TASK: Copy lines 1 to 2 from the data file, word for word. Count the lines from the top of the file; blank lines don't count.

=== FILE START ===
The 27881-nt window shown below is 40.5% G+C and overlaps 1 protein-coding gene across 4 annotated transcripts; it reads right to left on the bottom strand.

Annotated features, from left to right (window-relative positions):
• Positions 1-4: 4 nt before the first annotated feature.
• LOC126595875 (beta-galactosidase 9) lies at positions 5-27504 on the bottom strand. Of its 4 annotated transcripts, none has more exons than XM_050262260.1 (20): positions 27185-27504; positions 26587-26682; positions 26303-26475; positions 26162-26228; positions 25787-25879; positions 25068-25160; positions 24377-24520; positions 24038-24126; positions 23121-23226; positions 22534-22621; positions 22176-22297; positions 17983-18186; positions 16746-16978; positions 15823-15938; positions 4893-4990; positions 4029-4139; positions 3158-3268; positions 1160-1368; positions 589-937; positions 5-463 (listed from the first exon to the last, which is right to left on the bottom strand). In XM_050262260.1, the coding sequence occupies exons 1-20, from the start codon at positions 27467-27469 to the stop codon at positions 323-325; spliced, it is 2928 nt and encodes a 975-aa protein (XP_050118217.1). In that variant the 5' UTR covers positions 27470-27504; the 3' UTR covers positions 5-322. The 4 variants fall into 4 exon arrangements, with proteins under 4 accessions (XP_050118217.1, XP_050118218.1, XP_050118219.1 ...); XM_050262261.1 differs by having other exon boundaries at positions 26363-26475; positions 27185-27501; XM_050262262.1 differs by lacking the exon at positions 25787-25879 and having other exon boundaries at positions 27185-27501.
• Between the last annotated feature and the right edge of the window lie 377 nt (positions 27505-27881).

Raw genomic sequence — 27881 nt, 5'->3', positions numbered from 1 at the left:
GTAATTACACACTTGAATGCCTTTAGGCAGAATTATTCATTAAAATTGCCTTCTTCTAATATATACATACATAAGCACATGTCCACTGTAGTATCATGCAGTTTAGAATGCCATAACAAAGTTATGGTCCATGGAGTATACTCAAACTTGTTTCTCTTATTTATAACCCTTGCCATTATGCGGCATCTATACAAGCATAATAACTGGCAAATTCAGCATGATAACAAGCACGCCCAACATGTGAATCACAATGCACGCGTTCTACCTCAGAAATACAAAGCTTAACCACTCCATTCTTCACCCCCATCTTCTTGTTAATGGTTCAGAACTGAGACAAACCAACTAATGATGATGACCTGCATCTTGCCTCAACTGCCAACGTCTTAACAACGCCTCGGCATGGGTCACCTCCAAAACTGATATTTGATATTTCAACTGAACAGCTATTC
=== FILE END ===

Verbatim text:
The 27881-nt window shown below is 40.5% G+C and overlaps 1 protein-coding gene across 4 annotated transcripts; it reads right to left on the bottom strand.

Annotated features, from left to right (window-relative positions):